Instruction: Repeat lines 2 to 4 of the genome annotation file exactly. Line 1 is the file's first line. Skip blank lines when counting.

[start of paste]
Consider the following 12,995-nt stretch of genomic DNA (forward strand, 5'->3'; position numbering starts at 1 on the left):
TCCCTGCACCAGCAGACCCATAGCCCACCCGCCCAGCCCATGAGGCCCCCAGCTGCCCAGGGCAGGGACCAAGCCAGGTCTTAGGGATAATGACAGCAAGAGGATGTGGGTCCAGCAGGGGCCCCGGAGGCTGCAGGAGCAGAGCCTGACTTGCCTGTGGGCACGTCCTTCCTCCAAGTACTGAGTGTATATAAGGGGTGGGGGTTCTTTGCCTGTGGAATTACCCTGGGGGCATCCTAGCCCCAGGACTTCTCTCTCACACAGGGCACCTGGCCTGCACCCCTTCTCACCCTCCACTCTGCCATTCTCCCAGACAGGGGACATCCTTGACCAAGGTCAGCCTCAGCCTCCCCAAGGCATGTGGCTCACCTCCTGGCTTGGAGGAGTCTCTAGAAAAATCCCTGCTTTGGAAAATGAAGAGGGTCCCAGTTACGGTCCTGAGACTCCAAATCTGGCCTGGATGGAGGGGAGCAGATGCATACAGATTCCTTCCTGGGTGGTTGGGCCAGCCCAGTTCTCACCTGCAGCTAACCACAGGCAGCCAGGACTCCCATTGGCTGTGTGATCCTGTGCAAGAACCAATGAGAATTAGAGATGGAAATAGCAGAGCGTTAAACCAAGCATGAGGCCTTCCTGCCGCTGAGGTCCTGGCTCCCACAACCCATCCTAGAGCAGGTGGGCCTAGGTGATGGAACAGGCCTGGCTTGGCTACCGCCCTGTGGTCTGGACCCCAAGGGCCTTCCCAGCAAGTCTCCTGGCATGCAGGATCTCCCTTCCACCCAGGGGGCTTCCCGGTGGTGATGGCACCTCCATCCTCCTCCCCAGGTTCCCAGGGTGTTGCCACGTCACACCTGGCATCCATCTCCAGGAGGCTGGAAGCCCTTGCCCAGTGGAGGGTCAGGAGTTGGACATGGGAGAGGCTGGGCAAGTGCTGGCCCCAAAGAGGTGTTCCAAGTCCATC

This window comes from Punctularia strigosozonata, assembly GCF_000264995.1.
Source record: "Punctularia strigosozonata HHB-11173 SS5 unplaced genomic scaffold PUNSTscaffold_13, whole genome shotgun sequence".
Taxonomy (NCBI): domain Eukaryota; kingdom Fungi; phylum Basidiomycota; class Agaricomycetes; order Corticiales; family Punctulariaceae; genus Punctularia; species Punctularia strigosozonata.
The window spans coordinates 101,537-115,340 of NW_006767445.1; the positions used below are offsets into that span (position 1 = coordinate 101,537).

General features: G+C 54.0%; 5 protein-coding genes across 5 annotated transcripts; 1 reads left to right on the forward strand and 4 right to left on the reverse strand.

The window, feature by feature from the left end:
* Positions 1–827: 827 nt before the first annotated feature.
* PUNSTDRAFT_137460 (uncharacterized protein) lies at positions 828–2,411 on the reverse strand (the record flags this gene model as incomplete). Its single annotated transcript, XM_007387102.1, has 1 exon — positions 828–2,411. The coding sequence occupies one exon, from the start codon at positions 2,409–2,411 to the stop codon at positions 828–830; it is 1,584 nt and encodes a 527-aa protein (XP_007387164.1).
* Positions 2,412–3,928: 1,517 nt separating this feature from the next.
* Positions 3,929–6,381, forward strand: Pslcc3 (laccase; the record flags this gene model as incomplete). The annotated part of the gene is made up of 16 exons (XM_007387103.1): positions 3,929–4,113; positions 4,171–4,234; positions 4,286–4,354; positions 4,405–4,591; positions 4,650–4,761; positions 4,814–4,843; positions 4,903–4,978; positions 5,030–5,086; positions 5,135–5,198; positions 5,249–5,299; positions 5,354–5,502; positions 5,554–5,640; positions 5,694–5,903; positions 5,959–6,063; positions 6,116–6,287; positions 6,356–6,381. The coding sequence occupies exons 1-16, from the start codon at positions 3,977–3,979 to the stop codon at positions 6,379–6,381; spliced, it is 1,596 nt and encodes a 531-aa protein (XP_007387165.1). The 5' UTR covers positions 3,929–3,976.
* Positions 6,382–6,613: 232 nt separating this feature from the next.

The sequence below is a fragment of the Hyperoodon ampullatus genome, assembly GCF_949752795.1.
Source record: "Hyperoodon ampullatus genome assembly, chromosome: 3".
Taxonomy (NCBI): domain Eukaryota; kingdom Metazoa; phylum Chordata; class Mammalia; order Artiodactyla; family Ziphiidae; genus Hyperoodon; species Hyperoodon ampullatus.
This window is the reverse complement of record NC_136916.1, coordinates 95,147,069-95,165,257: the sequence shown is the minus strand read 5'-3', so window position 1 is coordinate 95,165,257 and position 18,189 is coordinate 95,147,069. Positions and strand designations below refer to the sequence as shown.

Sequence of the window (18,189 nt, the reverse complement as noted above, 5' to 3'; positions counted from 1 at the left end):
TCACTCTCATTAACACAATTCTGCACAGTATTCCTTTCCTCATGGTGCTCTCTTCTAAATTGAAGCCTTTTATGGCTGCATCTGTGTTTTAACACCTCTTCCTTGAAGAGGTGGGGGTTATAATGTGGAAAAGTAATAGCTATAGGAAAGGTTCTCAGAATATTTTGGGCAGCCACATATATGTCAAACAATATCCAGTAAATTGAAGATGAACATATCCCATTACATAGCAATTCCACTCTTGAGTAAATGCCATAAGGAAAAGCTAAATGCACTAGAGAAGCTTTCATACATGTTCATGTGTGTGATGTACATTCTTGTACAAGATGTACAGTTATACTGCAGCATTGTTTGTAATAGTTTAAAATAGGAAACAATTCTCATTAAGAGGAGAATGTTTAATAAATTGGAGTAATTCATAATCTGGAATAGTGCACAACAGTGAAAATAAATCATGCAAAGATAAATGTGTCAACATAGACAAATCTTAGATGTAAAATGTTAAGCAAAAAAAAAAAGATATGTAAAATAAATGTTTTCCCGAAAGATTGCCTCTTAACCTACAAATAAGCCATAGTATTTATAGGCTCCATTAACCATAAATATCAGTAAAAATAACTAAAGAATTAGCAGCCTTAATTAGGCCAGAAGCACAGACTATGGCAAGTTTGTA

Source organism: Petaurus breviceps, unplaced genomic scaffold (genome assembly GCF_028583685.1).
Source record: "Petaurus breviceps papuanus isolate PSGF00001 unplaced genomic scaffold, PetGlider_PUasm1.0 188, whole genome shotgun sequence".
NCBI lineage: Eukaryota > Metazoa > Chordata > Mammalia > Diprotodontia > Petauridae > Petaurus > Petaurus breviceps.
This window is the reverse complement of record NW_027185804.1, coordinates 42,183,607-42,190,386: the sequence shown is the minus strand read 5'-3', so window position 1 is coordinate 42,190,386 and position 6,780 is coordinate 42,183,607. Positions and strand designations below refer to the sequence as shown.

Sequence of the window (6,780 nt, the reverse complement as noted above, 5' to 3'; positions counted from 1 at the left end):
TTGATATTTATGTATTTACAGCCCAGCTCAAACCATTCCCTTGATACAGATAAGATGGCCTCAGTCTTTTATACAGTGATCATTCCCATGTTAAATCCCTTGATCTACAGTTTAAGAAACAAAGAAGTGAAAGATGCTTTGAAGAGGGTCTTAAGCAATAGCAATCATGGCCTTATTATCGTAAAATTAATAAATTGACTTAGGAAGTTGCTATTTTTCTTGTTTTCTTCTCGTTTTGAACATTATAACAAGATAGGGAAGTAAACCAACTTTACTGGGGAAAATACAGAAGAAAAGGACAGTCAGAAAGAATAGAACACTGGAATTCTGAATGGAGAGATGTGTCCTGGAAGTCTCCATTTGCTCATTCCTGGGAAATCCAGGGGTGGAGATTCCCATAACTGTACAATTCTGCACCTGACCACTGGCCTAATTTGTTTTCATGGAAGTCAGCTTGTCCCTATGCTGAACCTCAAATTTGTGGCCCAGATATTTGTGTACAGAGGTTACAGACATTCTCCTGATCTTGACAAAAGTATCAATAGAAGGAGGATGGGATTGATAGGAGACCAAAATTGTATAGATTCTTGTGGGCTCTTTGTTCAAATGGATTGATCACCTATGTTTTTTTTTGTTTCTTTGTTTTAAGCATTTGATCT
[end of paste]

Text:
TCCCTGCACCAGCAGACCCATAGCCCACCCGCCCAGCCCATGAGGCCCCCAGCTGCCCAGGGCAGGGACCAAGCCAGGTCTTAGGGATAATGACAGCAAGAGGATGTGGGTCCAGCAGGGGCCCCGGAGGCTGCAGGAGCAGAGCCTGACTTGCCTGTGGGCACGTCCTTCCTCCAAGTACTGAGTGTATATAAGGGGTGGGGGTTCTTTGCCTGTGGAATTACCCTGGGGGCATCCTAGCCCCAGGACTTCTCTCTCACACAGGGCACCTGGCCTGCACCCCTTCTCACCCTCCACTCTGCCATTCTCCCAGACAGGGGACATCCTTGACCAAGGTCAGCCTCAGCCTCCCCAAGGCATGTGGCTCACCTCCTGGCTTGGAGGAGTCTCTAGAAAAATCCCTGCTTTGGAAAATGAAGAGGGTCCCAGTTACGGTCCTGAGACTCCAAATCTGGCCTGGATGGAGGGGAGCAGATGCATACAGATTCCTTCCTGGGTGGTTGGGCCAGCCCAGTTCTCACCTGCAGCTAACCACAGGCAGCCAGGACTCCCATTGGCTGTGTGATCCTGTGCAAGAACCAATGAGAATTAGAGATGGAAATAGCAGAGCGTTAAACCAAGCATGAGGCCTTCCTGCCGCTGAGGTCCTGGCTCCCACAACCCATCCTAGAGCAGGTGGGCCTAGGTGATGGAACAGGCCTGGCTTGGCTACCGCCCTGTGGTCTGGACCCCAAGGGCCTTCCCAGCAAGTCTCCTGGCATGCAGGATCTCCCTTCCACCCAGGGGGCTTCCCGGTGGTGATGGCACCTCCATCCTCCTCCCCAGGTTCCCAGGGTGTTGCCACGTCACACCTGGCATCCATCTCCAGGAGGCTGGAAGCCCTTGCCCAGTGGAGGGTCAGGAGTTGGACATGGGAGAGGCTGGGCAAGTGCTGGCCCCAAAGAGGTGTTCCAAGTCCATC

This window comes from Punctularia strigosozonata, assembly GCF_000264995.1.
Source record: "Punctularia strigosozonata HHB-11173 SS5 unplaced genomic scaffold PUNSTscaffold_13, whole genome shotgun sequence".